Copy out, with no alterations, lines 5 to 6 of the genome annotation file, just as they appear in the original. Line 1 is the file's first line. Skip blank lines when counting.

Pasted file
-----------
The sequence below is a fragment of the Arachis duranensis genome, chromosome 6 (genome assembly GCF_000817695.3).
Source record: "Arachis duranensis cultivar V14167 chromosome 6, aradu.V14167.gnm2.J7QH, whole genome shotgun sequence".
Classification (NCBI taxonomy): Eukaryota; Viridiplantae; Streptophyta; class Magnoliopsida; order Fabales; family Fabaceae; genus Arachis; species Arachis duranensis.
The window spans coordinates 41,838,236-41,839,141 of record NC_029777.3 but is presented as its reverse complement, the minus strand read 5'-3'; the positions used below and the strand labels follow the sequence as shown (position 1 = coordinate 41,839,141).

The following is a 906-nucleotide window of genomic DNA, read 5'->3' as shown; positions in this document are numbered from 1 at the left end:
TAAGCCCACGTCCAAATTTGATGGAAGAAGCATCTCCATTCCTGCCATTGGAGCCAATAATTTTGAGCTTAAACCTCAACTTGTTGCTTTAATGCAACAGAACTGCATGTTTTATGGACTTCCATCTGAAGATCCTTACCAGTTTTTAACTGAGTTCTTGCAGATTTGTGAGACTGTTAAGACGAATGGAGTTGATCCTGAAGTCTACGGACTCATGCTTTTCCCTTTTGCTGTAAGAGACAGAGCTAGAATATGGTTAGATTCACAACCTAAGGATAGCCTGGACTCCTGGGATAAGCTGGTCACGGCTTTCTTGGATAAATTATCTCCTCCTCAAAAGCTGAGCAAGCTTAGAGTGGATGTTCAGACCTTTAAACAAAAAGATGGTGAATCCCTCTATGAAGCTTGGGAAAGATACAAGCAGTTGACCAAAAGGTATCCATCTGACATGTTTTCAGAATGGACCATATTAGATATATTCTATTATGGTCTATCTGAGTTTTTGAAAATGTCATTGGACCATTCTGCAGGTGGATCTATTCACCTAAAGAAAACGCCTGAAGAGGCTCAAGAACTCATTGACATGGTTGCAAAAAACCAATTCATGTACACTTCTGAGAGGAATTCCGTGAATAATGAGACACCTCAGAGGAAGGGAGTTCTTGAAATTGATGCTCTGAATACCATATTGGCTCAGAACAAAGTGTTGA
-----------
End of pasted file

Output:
The following is a 906-nucleotide window of genomic DNA, read 5'->3' as shown; positions in this document are numbered from 1 at the left end:
TAAGCCCACGTCCAAATTTGATGGAAGAAGCATCTCCATTCCTGCCATTGGAGCCAATAATTTTGAGCTTAAACCTCAACTTGTTGCTTTAATGCAACAGAACTGCATGTTTTATGGACTTCCATCTGAAGATCCTTACCAGTTTTTAACTGAGTTCTTGCAGATTTGTGAGACTGTTAAGACGAATGGAGTTGATCCTGAAGTCTACGGACTCATGCTTTTCCCTTTTGCTGTAAGAGACAGAGCTAGAATATGGTTAGATTCACAACCTAAGGATAGCCTGGACTCCTGGGATAAGCTGGTCACGGCTTTCTTGGATAAATTATCTCCTCCTCAAAAGCTGAGCAAGCTTAGAGTGGATGTTCAGACCTTTAAACAAAAAGATGGTGAATCCCTCTATGAAGCTTGGGAAAGATACAAGCAGTTGACCAAAAGGTATCCATCTGACATGTTTTCAGAATGGACCATATTAGATATATTCTATTATGGTCTATCTGAGTTTTTGAAAATGTCATTGGACCATTCTGCAGGTGGATCTATTCACCTAAAGAAAACGCCTGAAGAGGCTCAAGAACTCATTGACATGGTTGCAAAAAACCAATTCATGTACACTTCTGAGAGGAATTCCGTGAATAATGAGACACCTCAGAGGAAGGGAGTTCTTGAAATTGATGCTCTGAATACCATATTGGCTCAGAACAAAGTGTTGA